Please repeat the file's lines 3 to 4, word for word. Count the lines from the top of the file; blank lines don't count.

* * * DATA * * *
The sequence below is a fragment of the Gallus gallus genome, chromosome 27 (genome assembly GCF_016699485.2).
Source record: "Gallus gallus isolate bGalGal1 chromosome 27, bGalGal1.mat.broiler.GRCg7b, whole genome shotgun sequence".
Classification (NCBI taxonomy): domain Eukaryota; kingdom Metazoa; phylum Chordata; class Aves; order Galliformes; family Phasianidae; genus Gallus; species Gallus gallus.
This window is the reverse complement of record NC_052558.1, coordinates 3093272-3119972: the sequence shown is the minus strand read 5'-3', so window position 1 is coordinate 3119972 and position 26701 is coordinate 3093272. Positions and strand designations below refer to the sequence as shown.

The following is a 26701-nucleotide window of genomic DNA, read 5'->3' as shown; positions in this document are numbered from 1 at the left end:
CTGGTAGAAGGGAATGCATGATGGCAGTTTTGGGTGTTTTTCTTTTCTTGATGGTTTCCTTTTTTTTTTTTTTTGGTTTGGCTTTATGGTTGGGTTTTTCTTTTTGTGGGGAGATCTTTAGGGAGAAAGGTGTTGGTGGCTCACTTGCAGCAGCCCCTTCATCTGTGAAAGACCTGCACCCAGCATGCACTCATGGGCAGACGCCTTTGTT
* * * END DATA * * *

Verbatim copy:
Classification (NCBI taxonomy): domain Eukaryota; kingdom Metazoa; phylum Chordata; class Aves; order Galliformes; family Phasianidae; genus Gallus; species Gallus gallus.
This window is the reverse complement of record NC_052558.1, coordinates 3093272-3119972: the sequence shown is the minus strand read 5'-3', so window position 1 is coordinate 3119972 and position 26701 is coordinate 3093272. Positions and strand designations below refer to the sequence as shown.